In the U.S., MS-13 spread beyond Los Angeles to the East Coast. In the early 2000s, at its height, MS-13 reached about 10,000 members nationwide. But even then, the gang’s influence was disproportionate to its size, representing a small portion of America’s 1.4 million gang members. MS-13 is distinguished from other U.S. gangs, because the government labels it a “transnational criminal organization,” something typically reserved for more sophisticated crime groups. But like other gangs in the U.S., at the end of the last decade its reach and violence waned. In fact, the same day Trump tweeted about MS-13, the U.S. Justice Department released a fact sheet that said state and federal authorities had “severely disrupted the gang within certain targeted areas of the U.S. by 2009 and 2010.” So what has changed in that time?
It’s hard to say. On the West Coast, anthropologist Jorja Leap says the gang’s power has declined. Leap is a professor at the University of California, Los Angeles, who spent 10 years studying MS-13 and wrote a book on the gang. She told me that outside of a few high-profile murders, the gang’s recent return to the national psyche is political opportunism. “They just don’t kill people,” she told me, “they cut off body parts. And this is what makes them an exciting boogeyman for Trump and [Attorney General Jeff] Sessions.”
MS-13 is indeed a useful monster. It recruits almost exclusively young men and women with Central American roots. It has a well-known, feared name. And its history associates it with illegal immigration. But statistically, Trump’s fixation is hard to justify. If you measure the gang’s threat by recruitment, more recent Department of Justice figures say it has about 6,000 members nationwide (though, I was told several times that counting gang members is an imperfect science). Gang-specific crime is recorded by individual police departments, so no one could tell me if MS-13 has robbed, extorted, or killed more people now than it did five, six, 10 years ago. It also seems to make up only a fraction of deported criminals. Immigration and Customs Enforcement’s division that focuses on gangs, Homeland Security Investigations, deported 114,434 individuals last year, according to data given to CNN. MS-13 made up only 429 of those.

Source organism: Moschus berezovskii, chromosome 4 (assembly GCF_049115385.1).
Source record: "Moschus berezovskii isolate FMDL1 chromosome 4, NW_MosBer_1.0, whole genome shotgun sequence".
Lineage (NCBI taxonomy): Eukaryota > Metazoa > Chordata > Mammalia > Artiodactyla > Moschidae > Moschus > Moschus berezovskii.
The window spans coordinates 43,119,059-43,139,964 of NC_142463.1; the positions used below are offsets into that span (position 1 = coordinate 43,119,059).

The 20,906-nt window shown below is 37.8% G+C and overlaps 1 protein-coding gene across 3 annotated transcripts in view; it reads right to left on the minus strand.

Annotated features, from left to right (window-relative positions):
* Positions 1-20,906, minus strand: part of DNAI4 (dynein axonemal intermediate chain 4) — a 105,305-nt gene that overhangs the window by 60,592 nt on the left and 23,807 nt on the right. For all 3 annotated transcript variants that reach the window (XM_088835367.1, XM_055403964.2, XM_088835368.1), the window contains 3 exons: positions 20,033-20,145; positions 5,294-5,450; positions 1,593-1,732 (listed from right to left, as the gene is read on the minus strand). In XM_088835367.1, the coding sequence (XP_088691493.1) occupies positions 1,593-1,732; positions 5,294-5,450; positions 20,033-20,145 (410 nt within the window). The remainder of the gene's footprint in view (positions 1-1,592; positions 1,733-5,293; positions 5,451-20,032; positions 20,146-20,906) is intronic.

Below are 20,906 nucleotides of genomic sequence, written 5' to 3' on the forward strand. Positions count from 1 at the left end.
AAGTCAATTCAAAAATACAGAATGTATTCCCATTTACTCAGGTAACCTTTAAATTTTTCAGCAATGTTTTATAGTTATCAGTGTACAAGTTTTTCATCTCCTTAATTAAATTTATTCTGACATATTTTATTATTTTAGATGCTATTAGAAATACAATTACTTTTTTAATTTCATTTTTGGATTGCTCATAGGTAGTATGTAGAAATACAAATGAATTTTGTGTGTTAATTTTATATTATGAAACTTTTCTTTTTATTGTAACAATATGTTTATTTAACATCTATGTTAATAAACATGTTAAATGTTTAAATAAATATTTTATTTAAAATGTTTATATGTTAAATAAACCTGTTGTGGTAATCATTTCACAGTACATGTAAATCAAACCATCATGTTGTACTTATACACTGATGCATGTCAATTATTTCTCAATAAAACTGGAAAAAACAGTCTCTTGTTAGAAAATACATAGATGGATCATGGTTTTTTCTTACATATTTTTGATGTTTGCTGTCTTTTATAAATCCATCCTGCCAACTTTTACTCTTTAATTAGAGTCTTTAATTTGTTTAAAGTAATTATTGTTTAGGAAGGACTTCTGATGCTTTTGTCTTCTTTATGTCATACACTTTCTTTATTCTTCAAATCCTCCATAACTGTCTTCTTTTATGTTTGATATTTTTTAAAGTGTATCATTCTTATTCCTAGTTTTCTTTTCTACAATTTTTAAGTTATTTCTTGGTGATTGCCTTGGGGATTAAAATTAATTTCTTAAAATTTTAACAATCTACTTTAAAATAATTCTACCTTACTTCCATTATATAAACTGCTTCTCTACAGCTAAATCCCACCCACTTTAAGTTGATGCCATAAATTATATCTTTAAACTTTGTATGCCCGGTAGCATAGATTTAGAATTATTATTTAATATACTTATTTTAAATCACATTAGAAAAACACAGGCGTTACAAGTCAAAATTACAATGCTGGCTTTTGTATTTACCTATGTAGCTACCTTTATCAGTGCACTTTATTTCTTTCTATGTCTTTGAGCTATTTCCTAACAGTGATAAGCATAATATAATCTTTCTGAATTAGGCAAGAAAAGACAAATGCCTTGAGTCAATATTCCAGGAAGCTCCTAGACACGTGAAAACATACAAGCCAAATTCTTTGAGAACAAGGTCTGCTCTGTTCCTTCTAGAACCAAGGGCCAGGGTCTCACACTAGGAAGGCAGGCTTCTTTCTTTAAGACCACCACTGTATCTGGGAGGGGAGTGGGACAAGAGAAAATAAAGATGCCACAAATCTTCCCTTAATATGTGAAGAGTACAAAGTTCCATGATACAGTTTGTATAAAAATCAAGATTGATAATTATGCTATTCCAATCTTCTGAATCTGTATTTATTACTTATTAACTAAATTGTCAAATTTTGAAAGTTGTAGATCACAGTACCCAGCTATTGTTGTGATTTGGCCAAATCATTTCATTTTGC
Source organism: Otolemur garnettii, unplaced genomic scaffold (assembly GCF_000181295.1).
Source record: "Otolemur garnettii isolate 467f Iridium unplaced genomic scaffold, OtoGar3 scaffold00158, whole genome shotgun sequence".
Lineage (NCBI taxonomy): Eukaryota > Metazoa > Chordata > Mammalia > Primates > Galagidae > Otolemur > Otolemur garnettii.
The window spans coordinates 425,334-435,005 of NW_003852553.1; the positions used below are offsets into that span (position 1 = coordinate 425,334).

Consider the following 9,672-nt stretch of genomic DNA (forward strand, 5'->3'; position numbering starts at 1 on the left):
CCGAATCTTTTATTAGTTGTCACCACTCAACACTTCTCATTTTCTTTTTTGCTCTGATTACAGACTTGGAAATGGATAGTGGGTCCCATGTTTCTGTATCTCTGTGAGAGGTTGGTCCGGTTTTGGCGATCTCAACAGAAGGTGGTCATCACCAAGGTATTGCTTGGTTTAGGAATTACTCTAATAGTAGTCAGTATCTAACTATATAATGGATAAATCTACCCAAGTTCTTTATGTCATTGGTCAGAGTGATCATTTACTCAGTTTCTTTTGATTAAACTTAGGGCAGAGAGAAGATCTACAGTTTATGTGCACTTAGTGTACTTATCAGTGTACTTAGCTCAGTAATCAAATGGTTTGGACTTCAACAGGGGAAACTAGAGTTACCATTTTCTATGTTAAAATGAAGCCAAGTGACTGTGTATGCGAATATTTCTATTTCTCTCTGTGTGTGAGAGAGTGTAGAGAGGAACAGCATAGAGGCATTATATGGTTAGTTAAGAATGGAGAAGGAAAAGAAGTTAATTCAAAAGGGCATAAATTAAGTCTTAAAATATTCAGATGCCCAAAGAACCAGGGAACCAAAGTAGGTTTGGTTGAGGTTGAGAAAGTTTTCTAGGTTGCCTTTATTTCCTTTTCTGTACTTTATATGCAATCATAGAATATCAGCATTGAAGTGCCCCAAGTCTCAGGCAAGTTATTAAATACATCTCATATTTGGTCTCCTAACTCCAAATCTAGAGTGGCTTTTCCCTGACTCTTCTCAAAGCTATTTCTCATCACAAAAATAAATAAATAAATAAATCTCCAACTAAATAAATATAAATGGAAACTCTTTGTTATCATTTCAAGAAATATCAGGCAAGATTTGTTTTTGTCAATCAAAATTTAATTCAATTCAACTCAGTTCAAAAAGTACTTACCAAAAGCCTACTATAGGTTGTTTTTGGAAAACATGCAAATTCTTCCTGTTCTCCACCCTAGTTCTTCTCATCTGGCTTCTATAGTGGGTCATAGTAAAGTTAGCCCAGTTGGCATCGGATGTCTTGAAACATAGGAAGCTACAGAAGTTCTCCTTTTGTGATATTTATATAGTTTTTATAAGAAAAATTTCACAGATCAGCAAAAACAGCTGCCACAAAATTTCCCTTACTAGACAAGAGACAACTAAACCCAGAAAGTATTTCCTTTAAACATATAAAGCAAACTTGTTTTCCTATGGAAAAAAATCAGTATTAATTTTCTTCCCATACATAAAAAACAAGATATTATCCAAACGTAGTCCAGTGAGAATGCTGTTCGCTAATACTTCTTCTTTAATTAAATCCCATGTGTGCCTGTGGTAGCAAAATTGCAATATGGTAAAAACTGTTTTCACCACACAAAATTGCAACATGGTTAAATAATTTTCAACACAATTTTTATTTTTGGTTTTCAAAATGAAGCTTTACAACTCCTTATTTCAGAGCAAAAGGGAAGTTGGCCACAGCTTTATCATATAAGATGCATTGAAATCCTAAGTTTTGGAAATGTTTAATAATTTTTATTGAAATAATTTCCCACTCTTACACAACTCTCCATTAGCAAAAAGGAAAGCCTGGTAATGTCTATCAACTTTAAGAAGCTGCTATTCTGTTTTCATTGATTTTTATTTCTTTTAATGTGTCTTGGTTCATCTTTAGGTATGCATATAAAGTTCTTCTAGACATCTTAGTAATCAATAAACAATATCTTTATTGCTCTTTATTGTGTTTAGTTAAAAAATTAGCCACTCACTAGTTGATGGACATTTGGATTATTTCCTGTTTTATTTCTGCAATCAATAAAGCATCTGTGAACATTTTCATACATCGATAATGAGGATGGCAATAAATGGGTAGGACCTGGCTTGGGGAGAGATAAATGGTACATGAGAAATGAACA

But to focus on Suffolk County, on Montgomery County, Maryland, and Fairfax County, Virginia, would make it seem that Trump and Sessions are right. Investigators connect the gang to 17 murders in Suffolk in the past year, 38 percent of all homicides. In Montgomery County, police investigated about one MS-13-related murder each year until 2015. In the past two years, they’ve had seven. The county’s special-investigations captain, Paul Liquorie, told me the gang has grown more brazen, too. In the past, MS-13 only exhorted bordellos, underground bars, the types of businesses that don’t call 911. Now a gang member will find a restaurant owned by a Central American, reminisce casually about home, and ask if they still have relatives there. A few weeks later, the gang member returns to the store with photos on a cell phone, Liquorie said. “They say, ‘Isn’t this your grandmother's house?’”